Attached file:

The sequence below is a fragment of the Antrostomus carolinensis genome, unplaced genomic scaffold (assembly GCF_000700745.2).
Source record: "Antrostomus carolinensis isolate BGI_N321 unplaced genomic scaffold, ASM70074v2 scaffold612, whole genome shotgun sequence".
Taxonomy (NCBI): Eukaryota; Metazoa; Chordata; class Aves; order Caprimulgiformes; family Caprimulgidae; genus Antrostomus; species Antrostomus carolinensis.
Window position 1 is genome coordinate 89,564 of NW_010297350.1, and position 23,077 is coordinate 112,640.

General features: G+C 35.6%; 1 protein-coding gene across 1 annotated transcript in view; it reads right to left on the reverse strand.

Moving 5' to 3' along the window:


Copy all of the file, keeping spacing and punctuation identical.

The sequence below is a fragment of the Antrostomus carolinensis genome, unplaced genomic scaffold (assembly GCF_000700745.2).
Source record: "Antrostomus carolinensis isolate BGI_N321 unplaced genomic scaffold, ASM70074v2 scaffold612, whole genome shotgun sequence".
Taxonomy (NCBI): Eukaryota; Metazoa; Chordata; class Aves; order Caprimulgiformes; family Caprimulgidae; genus Antrostomus; species Antrostomus carolinensis.
Window position 1 is genome coordinate 89,564 of NW_010297350.1, and position 23,077 is coordinate 112,640.

General features: G+C 35.6%; 1 protein-coding gene across 1 annotated transcript in view; it reads right to left on the reverse strand.

Moving 5' to 3' along the window: